How Does Conventional Footwear Negatively Impact Foot Function?

It is no surprise that optimal foot health is so frequently misunderstood. All our lives we have been taught that our feet must be supported and cushioned to be problem free. Did you know that long-term support and cushioning are not recommended in any other area of musculoskeletal medicine to rehabilitate or improve function? Extended periods of artificial support and a chronic lack of direct stimulation are proven to cause maladaptation, reduce strength and flexibility, increase stiffness and pain, and promote dependence in the target areas, all with negative consequences for the entire body.

Almost all conventional footwear interferes with healthy natural foot function to some degree. This is particularly true of shoes that restrict the raising of the toes and arches, provide extra "support and cushioning,” or incorporate excessive motion-control features. Over time, the neuromuscular function throughout the feet, legs, hips, and back maladapt as the feet conform to these restrictive and less stimulating footwear environments. This maladaptation is a leading cause of most foot-related problems.

Conventional footwear inhibits natural healthy foot and leg function

Integral to our body's functional capabilities are the neuro networks that both collect sensory information (touch, pressure, pain, and spatial positioning) and send signals to trigger muscle activations. These neuro networks also adapt to challenges imposed by usage and environmental influences.

The "coordination" of our limb and body movements is determined by proprioceptive sense or "proprioception." Proprioception is the way in which the body's neuro networks work synergistically to process information relating to the coordination of the spatial positioning of the limbs (and their related parts individually and collectively) relative to the body's core as we go about our activities.

Proprioception is involved in the body's muscular reflex actions, such as the body's innate protective reflexes and conditioned reflexes.

Proprioceptive-related protective reflex mechanisms are responsible for the bone alignment and muscular stabilization throughout the feet, legs, hips, and back that is required to safely manage the stresses and forces generated during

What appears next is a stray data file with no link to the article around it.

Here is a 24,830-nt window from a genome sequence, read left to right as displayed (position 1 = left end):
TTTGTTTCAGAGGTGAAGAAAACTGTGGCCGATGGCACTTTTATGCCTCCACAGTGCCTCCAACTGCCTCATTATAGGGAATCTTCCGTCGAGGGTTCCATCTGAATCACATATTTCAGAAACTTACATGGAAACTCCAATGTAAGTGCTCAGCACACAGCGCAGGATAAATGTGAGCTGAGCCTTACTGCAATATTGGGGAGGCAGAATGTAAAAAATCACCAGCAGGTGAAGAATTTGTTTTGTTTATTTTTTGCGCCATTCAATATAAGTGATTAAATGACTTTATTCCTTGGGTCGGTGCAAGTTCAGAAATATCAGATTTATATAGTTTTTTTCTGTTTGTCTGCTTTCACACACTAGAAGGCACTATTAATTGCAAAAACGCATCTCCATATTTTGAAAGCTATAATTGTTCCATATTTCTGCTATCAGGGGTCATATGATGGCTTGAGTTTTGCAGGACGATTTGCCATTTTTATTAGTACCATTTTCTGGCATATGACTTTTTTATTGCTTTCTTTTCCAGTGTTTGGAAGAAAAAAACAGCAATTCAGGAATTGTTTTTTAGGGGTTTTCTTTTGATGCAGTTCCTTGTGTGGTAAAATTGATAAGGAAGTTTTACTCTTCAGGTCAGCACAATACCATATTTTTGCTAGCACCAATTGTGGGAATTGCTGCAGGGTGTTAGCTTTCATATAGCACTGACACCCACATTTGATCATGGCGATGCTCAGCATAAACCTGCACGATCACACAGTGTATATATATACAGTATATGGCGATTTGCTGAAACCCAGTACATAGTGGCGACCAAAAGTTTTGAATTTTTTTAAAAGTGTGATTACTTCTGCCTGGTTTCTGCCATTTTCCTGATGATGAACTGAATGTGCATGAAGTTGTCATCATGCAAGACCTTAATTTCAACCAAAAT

all types of activity. In an unrestrictive environment, this ideal alignment promotes a balance of strength and flexibility, which effectively reduces the stress and strain throughout.

The proprioceptive and touch, pressure, and pain neuro networks, and protective reflex neuro networks throughout the feet, legs, hips, and back are synergistically related; what affects one neuromuscular network has a corresponding effect on the other neuromuscular networks. When the functional mechanics positively adapt or maladapt through repetition and become reflexive, all areas are equally affected.

Optimal Foot Function Dynamics / Requirements

During optimal foot function, while a foot is on the ground, the neuro networks pick up sensory information relating to subtle variances in terrain, force-related intensities (to the sole of the foot and at the joints throughout the feet, legs, hips, and back), and proprioceptive spatial orientation relative to the activity.

The body's protective reflex mechanisms use this sensory information to trigger "protective" muscle activations throughout the other foot, leg and hip, while that limb is off the ground, in anticipation of ground contact force and alignment requirements. This dynamic occurs step after step. These protective reflex muscle activations cause a dynamic and synergistic raising of the arches and great toes (the windlass effect). The greater the activity-related forces, the higher the arches and toes rise upward.

The Effect of Cushioning Footwear on Foot and Leg Function

The cushioning effect of conventional footwear dampens the sensory stimulus to the soles of the feet, which triggers an insufficient protective reflex response throughout the feet, legs, and hips. The result is poor ground force management, instability, inefficient propulsion, and degenerative stress. Over time, maladaptive musculoskeletal mechanics are conditioned and become reflexive.

The Effect of Supportive and Restrictive Footwear on Foot and Leg Function